The CFTC recently issued its own proposed rules implementing this section. Its proposal expanded on the statutory requirements by adding criteria on how to establish the required “reasonable basis” for evaluating the counterparty’s independent representative. Specifically, the dealer may rely upon written representations of the Special Entity only to the extent that:

(1)       The swap dealer has a reasonable basis to believe that the representations are reliable taking into consideration the facts and circumstances of a particular Special Entity-representative relationship, assessed in the context of a particular transaction;

(2)       The representations include information sufficiently detailed for the swap dealer reasonably to conclude that the representative satisfies the criteria.[6]

In addition, the CFTC outlines seven considerations for swap dealers to use in determining whether the representative satisfies the criteria.[7]

We submitted comments to the CFTC about its companion rule.[8] We criticized the CFTC’s approach and made the following recommendation:

Once the Special Entity has evaluated and selected its own independent representative, its swap dealer counterparty should be able to rely upon the Special Entity’s written representation that the representative meets the statutory and regulatory criteria. The dealer should be required to probe beyond that representation only if it has reason to believe that the Special Entity’s representations with respect to its independent representative are inaccurate.[9]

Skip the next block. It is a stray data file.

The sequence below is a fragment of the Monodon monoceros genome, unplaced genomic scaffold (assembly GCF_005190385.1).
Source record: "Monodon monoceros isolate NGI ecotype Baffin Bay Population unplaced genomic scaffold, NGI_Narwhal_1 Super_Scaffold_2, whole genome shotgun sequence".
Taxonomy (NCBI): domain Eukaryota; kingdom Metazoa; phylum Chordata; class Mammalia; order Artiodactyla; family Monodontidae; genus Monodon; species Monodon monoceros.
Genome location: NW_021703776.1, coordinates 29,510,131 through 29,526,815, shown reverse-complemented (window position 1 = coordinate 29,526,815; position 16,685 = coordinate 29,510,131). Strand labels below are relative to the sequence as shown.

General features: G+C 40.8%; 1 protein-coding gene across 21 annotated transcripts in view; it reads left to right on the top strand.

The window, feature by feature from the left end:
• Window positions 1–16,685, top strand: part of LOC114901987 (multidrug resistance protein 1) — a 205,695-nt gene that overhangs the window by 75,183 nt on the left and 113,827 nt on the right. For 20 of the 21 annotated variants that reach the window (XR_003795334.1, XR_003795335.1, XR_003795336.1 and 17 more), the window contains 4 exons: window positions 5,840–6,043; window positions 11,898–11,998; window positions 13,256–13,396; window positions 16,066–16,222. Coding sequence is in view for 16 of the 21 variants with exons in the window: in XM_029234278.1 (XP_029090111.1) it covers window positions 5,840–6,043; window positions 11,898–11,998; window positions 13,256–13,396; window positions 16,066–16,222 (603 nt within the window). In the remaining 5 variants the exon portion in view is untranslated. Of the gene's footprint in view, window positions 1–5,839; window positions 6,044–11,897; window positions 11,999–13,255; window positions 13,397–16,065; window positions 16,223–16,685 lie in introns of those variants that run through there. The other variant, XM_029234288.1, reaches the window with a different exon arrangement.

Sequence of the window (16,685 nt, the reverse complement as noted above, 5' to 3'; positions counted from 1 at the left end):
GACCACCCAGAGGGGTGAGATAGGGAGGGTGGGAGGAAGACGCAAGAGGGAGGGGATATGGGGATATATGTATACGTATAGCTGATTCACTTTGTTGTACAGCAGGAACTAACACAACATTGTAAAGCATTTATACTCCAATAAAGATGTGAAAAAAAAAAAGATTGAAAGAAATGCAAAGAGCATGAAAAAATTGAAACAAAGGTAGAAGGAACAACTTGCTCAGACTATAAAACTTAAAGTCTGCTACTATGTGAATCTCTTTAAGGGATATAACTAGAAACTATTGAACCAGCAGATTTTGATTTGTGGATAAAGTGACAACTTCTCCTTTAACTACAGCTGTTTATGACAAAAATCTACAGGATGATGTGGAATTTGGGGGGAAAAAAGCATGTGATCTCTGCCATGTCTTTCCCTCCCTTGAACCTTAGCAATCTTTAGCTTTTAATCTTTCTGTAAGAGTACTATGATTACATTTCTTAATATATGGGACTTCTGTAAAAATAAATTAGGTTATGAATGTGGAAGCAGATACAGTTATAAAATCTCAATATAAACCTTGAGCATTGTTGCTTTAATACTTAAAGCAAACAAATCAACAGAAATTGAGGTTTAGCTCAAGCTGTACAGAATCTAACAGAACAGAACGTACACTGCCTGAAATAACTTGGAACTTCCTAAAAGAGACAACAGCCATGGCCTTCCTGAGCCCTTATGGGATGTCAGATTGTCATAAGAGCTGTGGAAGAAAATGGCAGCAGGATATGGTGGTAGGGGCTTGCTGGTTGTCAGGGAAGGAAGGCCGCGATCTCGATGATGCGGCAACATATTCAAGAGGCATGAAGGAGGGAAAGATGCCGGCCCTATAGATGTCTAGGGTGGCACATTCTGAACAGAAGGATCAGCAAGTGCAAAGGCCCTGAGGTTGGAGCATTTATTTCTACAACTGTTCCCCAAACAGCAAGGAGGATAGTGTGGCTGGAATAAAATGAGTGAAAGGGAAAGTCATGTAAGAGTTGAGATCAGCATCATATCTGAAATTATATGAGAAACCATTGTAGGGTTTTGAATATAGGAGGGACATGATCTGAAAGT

We are pleased that the SEC’s proposal generally is consistent with our recommendations on this point. The SEC’s release explains:

We preliminarily believe that, except as specifically noted below, an SBS Entity could rely on written representations regarding the various qualifications of the independent representative to form a reasonable basis to believe that the independent representative is “qualified”. Upon receiving such representations, the SBS Entity would be entitled to rely on them without further inquiry, absent special circumstances described below.[10]